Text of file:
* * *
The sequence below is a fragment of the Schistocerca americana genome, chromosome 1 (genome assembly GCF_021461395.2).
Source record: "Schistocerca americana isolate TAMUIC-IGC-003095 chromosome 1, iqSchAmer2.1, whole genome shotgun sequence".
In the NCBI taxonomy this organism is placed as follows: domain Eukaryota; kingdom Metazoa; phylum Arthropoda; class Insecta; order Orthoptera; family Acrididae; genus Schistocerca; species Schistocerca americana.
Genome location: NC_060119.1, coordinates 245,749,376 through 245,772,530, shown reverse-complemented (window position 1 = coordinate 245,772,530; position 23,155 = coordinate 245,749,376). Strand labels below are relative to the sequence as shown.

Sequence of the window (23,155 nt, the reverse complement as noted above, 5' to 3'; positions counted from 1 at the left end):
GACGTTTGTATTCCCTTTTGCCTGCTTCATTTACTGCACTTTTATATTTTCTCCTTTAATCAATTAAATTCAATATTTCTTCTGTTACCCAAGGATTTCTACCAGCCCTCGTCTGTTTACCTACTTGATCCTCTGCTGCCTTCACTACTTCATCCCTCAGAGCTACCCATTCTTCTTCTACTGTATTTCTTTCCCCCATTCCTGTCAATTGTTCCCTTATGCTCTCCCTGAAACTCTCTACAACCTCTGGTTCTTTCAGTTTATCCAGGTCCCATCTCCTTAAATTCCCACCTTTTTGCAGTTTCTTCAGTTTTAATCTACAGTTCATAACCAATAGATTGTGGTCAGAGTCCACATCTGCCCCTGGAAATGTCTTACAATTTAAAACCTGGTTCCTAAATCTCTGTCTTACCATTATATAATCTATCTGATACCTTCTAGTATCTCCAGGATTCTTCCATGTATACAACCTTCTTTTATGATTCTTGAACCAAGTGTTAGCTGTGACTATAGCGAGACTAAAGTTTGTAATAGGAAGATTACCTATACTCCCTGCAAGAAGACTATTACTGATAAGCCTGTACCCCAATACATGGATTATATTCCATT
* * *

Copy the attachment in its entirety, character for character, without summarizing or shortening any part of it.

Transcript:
The sequence below is a fragment of the Schistocerca americana genome, chromosome 1 (genome assembly GCF_021461395.2).
Source record: "Schistocerca americana isolate TAMUIC-IGC-003095 chromosome 1, iqSchAmer2.1, whole genome shotgun sequence".
In the NCBI taxonomy this organism is placed as follows: domain Eukaryota; kingdom Metazoa; phylum Arthropoda; class Insecta; order Orthoptera; family Acrididae; genus Schistocerca; species Schistocerca americana.
Genome location: NC_060119.1, coordinates 245,749,376 through 245,772,530, shown reverse-complemented (window position 1 = coordinate 245,772,530; position 23,155 = coordinate 245,749,376). Strand labels below are relative to the sequence as shown.

Sequence of the window (23,155 nt, the reverse complement as noted above, 5' to 3'; positions counted from 1 at the left end):
GACGTTTGTATTCCCTTTTGCCTGCTTCATTTACTGCACTTTTATATTTTCTCCTTTAATCAATTAAATTCAATATTTCTTCTGTTACCCAAGGATTTCTACCAGCCCTCGTCTGTTTACCTACTTGATCCTCTGCTGCCTTCACTACTTCATCCCTCAGAGCTACCCATTCTTCTTCTACTGTATTTCTTTCCCCCATTCCTGTCAATTGTTCCCTTATGCTCTCCCTGAAACTCTCTACAACCTCTGGTTCTTTCAGTTTATCCAGGTCCCATCTCCTTAAATTCCCACCTTTTTGCAGTTTCTTCAGTTTTAATCTACAGTTCATAACCAATAGATTGTGGTCAGAGTCCACATCTGCCCCTGGAAATGTCTTACAATTTAAAACCTGGTTCCTAAATCTCTGTCTTACCATTATATAATCTATCTGATACCTTCTAGTATCTCCAGGATTCTTCCATGTATACAACCTTCTTTTATGATTCTTGAACCAAGTGTTAGCTGTGACTATAGCGAGACTAAAGTTTGTAATAGGAAGATTACCTATACTCCCTGCAAGAAGACTATTACTGATAAGCCTGTACCCCAATACATGGATTATATTCCATT